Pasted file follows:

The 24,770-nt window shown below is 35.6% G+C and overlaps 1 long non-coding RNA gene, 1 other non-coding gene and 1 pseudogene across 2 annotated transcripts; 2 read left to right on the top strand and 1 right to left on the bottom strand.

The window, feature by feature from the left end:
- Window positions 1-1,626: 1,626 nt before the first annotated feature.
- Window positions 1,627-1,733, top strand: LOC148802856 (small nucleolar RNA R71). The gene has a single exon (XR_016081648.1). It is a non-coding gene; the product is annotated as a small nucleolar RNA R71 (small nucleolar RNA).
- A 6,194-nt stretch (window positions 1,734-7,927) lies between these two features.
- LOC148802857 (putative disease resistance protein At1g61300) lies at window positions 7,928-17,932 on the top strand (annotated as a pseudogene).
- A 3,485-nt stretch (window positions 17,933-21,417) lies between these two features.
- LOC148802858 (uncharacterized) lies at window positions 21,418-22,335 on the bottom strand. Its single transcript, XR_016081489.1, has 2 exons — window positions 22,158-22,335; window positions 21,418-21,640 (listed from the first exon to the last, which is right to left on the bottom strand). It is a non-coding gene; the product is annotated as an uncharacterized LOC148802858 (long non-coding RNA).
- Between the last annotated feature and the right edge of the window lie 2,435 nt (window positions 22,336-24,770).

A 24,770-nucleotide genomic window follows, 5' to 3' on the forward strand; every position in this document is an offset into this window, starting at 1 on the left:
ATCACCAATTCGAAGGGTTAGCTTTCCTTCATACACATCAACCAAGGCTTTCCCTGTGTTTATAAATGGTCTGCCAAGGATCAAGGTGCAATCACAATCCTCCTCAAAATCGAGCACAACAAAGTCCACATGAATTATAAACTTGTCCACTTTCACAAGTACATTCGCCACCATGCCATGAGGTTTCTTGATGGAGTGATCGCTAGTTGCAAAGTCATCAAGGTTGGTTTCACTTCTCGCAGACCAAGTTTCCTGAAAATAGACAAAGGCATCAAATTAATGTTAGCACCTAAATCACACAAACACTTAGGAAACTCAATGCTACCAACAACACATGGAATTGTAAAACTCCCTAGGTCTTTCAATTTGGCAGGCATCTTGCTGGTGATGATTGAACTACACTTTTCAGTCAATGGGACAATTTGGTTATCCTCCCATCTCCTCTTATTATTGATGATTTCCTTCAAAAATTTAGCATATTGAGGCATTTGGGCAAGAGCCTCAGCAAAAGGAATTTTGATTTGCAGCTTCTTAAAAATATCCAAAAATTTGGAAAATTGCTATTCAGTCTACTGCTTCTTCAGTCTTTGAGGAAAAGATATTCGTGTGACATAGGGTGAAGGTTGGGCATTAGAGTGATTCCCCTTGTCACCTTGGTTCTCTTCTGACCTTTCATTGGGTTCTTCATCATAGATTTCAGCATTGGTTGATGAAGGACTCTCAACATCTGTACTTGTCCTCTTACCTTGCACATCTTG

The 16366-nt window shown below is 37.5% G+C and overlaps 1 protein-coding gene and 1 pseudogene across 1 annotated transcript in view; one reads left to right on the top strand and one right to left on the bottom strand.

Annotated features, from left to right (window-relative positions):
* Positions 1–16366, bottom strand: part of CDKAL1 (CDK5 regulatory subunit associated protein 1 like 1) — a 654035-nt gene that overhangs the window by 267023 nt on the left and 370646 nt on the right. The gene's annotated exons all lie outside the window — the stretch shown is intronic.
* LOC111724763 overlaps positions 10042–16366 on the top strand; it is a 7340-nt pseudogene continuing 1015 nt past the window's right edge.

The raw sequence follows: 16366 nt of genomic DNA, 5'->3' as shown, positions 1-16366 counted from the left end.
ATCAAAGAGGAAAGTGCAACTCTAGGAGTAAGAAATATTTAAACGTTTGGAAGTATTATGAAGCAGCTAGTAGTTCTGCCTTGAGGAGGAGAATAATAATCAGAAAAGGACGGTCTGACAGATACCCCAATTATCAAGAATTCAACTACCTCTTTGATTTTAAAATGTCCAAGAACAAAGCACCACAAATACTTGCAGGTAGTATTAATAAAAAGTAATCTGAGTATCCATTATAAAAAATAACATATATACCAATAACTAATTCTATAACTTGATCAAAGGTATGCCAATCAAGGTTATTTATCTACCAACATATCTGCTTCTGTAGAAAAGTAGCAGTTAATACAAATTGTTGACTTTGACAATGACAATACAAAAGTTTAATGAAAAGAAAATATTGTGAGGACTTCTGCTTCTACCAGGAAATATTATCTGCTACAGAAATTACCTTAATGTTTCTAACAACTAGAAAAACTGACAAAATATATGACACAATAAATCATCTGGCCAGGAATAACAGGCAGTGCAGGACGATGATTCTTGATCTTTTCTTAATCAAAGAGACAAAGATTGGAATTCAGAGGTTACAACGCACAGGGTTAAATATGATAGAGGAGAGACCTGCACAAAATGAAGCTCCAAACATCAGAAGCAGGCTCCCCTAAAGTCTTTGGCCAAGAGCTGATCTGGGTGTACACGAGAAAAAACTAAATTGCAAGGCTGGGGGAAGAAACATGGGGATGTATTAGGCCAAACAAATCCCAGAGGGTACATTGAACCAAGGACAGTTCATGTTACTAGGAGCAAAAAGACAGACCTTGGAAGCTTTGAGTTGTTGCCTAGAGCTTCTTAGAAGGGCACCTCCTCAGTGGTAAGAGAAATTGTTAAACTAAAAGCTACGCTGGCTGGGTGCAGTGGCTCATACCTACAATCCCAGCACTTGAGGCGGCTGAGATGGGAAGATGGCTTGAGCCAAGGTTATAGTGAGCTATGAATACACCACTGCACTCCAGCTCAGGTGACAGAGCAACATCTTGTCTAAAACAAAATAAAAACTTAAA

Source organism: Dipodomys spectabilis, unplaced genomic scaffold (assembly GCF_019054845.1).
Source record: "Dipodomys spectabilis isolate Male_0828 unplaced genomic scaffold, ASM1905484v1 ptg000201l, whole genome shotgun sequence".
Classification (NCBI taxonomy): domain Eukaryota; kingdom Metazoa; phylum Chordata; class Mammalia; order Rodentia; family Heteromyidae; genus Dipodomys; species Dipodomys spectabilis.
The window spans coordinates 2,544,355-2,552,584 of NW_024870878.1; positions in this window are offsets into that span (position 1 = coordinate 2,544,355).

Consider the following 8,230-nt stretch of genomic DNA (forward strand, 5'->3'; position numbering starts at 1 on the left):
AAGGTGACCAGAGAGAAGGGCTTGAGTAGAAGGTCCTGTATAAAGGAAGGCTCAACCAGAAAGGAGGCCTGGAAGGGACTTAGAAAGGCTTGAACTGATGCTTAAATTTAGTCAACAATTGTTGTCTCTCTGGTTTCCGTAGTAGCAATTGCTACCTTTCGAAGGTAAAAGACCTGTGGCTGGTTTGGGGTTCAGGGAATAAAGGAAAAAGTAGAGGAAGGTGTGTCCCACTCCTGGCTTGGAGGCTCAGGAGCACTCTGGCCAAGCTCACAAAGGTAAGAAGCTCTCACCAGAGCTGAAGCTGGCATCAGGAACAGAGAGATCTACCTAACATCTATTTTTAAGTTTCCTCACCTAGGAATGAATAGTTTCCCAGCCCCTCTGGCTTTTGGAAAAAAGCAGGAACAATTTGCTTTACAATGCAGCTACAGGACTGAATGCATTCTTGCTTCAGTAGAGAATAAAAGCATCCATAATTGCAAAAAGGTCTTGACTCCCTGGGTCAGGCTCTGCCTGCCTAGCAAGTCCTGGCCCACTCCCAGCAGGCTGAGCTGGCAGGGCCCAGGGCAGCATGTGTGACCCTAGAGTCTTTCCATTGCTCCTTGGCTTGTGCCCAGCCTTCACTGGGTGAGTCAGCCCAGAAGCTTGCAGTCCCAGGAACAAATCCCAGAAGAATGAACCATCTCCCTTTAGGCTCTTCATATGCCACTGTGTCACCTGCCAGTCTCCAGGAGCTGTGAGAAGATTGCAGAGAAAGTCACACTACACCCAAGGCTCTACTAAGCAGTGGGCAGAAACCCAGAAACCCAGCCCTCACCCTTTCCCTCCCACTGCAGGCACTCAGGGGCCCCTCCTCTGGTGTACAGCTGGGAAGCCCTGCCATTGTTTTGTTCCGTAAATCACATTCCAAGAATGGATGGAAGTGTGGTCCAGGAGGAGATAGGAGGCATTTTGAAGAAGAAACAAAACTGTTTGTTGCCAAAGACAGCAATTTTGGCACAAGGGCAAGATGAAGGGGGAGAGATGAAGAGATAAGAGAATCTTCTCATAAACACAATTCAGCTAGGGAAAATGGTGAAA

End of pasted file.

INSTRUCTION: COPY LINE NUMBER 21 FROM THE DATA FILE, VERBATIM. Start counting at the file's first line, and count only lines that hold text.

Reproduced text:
The window spans coordinates 2,544,355-2,552,584 of NW_024870878.1; positions in this window are offsets into that span (position 1 = coordinate 2,544,355).